Evidently, we have a problem. The introduction of evidence based medicine in the early 1990s brought rigour to the use of evidence in guiding therapeutic practices. Its principles have become widely known and largely appreciated. Now, however, in the face of a mindless virus, we have become mindless. The principles are being neglected.
Instead of looking for strong hypotheses and testing them, researchers are positing weak hypotheses and trying to prove them. Instead of well designed trials, poorly designed trials are being registered everywhere. The outcomes of trials are being touted in press releases and in non-peer reviewed publications, instead of being made properly available in peer reviewed form with complete data. Trials are being terminated prematurely before clear outcomes have occurred. Adverse events in trials are being poorly reported or not at all. Prespecified endpoints are being changed without explanation and other endpoints are being reported instead. Use of drugs is being authorized on the slimmest of evidence. Mortality, the most important endpoint, is being widely ignored in favour of endpoints such as duration of illness.
Of course, we all want to find effective treatments for those currently affected. But poor quality trials not only waste resources; they risk the introduction of treatments that are ineffective or poorly effective, with unknown harms. They are also unethical, despite the urgency. Those who succumb to a second wave of infection will have been poorly served.
Every trial should start with as strong a hypothesis as possible. But how can we know that a hypothesis is strong? Evidence dealing with the mechanistic features of a hypothesis on which reasoning is based strengthens its falsifiability. So here is one set of criteria for grading the strength or weakness of a hypothesis, based on mechanistic reasoning and the evidence that supports it:
- The mechanism that underpins the hypothesis should be well established a priori. Ideally, it should have been demonstrated in vitro in different types of relevant cells/tissues/organs, and in different species, if animal tissues are being used. A mechanism that exists in one species and not another is unlikely to be helpful, especially when the physiology of a system in an experimental animal differs markedly from the target system in humans.
- It should be demonstrated in intact animals, again across species.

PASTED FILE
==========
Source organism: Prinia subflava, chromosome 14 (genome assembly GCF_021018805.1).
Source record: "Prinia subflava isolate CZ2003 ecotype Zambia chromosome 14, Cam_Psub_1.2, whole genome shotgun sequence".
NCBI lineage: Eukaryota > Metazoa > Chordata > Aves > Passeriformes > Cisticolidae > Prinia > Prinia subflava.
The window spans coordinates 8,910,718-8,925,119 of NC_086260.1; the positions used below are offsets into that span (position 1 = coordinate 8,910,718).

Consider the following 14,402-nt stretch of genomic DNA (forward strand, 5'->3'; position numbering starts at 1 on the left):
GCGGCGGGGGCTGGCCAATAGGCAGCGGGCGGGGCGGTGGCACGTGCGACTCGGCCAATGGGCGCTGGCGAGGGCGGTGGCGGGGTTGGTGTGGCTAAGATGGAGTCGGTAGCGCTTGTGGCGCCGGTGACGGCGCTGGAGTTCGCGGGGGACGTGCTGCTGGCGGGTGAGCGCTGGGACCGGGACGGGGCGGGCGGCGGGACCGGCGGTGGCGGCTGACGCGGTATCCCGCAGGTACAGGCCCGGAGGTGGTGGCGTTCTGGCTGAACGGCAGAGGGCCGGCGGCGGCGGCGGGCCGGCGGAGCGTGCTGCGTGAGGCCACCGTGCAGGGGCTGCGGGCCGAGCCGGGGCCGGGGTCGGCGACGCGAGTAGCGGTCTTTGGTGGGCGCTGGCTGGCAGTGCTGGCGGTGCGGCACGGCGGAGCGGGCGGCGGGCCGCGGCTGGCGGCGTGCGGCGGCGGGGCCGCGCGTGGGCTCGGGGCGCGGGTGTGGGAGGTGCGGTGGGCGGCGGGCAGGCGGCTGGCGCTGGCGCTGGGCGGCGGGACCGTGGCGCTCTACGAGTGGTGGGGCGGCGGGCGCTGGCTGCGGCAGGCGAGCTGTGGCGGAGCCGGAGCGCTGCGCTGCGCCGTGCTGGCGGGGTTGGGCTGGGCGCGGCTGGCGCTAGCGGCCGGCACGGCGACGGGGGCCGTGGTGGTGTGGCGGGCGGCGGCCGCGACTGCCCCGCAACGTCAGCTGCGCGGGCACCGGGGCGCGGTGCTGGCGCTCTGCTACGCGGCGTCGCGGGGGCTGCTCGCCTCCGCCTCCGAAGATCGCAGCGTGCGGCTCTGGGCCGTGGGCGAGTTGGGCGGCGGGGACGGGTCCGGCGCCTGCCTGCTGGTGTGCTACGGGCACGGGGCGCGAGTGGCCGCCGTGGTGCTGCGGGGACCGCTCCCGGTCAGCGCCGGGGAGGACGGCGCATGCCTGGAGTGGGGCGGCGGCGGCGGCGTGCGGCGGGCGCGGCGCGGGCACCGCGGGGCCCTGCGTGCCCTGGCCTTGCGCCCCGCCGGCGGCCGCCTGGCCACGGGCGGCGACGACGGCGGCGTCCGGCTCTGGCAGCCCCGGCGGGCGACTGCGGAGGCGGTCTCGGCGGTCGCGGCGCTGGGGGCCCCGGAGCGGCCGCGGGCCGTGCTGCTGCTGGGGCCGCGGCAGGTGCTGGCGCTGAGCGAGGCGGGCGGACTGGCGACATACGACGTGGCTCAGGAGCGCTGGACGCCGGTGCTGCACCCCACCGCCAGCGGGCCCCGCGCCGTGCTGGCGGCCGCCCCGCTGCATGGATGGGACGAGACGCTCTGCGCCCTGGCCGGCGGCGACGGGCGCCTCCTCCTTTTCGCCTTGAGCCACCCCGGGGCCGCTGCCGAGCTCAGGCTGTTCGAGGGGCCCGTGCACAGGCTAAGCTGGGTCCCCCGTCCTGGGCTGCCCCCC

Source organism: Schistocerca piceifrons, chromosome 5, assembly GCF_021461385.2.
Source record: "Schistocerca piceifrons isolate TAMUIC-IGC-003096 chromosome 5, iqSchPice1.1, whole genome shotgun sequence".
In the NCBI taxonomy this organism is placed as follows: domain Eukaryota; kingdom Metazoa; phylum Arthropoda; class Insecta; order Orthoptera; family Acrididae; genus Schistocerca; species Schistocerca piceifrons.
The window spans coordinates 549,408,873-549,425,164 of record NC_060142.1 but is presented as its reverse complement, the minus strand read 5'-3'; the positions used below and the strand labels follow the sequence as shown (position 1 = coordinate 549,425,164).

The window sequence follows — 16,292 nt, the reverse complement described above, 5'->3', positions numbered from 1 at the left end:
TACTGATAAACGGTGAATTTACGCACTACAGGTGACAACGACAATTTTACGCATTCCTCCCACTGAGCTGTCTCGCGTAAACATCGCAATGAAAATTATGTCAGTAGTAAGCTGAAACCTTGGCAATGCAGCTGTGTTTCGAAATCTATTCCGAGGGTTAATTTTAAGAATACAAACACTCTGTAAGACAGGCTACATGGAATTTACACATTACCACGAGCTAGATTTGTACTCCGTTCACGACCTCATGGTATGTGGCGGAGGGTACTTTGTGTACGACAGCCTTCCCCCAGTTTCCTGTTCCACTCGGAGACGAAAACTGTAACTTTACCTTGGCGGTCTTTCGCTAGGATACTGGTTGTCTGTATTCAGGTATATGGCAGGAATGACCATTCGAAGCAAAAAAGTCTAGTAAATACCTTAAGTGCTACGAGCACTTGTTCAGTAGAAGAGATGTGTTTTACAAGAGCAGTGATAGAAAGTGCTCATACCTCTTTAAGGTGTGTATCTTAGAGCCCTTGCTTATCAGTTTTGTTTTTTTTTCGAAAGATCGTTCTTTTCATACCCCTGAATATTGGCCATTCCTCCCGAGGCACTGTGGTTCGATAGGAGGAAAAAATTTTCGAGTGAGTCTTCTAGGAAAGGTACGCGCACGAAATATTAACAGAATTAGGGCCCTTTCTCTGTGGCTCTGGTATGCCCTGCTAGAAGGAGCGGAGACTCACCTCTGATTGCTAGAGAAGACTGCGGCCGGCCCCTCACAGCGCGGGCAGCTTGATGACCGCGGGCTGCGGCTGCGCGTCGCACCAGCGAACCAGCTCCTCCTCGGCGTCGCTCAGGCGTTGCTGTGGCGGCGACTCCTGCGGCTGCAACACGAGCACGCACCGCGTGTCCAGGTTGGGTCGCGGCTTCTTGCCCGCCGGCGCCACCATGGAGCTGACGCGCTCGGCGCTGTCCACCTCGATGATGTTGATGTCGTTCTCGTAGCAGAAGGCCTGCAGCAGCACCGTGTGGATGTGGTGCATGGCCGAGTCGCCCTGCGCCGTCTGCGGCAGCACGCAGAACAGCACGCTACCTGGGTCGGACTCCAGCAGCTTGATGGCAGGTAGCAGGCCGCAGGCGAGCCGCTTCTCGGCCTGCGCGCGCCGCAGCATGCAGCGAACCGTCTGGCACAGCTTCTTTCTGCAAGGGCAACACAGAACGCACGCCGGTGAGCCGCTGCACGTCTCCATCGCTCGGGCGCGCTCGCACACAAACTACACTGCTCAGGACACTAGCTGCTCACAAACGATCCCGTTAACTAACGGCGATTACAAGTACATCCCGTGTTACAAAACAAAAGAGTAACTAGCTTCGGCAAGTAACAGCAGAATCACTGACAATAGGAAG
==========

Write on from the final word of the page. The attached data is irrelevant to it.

- Such demonstrations should include evidence that the relevant mechanism exists in the animal being tested, and that enhancing it, inhibiting it, or abolishing it leads to measurable outcomes consistent with the proposed mechanism.
- Such demonstrations should involve different ways of doing this (e.g. different agonists and antagonists, genetic knock-outs), and dose responsiveness should be demonstrated at concentrations that plausibly could occur in vivo.
A mechanism that satisfies these conditions can be regarded as strong, or at least strongish, depending on the extent to which the criteria are fulfilled. Evidence from human studies provides further strength. However, since no mechanism exists in isolation, detailing its interactions with other mechanisms that are likely to affect it will strengthen it further:
- Demonstrating the anatomical features of the mechanism, Where does it act and do strategic lesions at sites of action cause predictable changes?
- Demonstrating the temporal features of the mechanism. What is its time course? Does it change in response to interventions such as upregulation or downregulation?
- Do genetic polymorphisms, physiological variables, diseases, and drug interactions alter it predictably?
- When it changes under any of these conditions, is dose-responsiveness maintained?
These criteria suggest a method of prioritizing one hypothesis over another when urgent treatments are needed. Not all of the features will be known before a hypothesis is tested in a clinical trial, but if they are not they should form parallel parts of the investigation.
There is currently an influx of reports that claim at best minor effects of a range of interventions supported by weak hypotheses, ending with calls for more studies. It would have been better in several cases if they had never been studied in the first place.
Jeffrey Aronson is a clinical pharmacologist, working in the Centre for Evidence Based Medicine in Oxford’s Nuffield Department of Primary Care Health Sciences. He is also president emeritus of the British Pharmacological Society.
Competing interests: None declared.